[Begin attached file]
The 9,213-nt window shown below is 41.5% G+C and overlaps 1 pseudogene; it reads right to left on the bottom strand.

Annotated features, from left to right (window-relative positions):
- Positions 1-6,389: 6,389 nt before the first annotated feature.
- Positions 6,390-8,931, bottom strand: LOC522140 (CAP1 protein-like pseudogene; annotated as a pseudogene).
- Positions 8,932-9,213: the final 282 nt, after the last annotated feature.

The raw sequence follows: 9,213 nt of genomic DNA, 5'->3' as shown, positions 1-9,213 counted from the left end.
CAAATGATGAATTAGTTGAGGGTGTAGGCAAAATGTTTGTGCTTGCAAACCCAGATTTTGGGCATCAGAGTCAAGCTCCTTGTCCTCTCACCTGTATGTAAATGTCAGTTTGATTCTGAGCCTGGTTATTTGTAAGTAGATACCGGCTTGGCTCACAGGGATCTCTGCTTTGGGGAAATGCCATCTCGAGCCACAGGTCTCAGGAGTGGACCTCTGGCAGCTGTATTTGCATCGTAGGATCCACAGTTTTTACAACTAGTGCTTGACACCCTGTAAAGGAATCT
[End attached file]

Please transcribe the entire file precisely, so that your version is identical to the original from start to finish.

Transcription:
The 9,213-nt window shown below is 41.5% G+C and overlaps 1 pseudogene; it reads right to left on the bottom strand.

Annotated features, from left to right (window-relative positions):
- Positions 1-6,389: 6,389 nt before the first annotated feature.
- Positions 6,390-8,931, bottom strand: LOC522140 (CAP1 protein-like pseudogene; annotated as a pseudogene).
- Positions 8,932-9,213: the final 282 nt, after the last annotated feature.

The raw sequence follows: 9,213 nt of genomic DNA, 5'->3' as shown, positions 1-9,213 counted from the left end.
CAAATGATGAATTAGTTGAGGGTGTAGGCAAAATGTTTGTGCTTGCAAACCCAGATTTTGGGCATCAGAGTCAAGCTCCTTGTCCTCTCACCTGTATGTAAATGTCAGTTTGATTCTGAGCCTGGTTATTTGTAAGTAGATACCGGCTTGGCTCACAGGGATCTCTGCTTTGGGGAAATGCCATCTCGAGCCACAGGTCTCAGGAGTGGACCTCTGGCAGCTGTATTTGCATCGTAGGATCCACAGTTTTTACAACTAGTGCTTGACACCCTGTAAAGGAATCT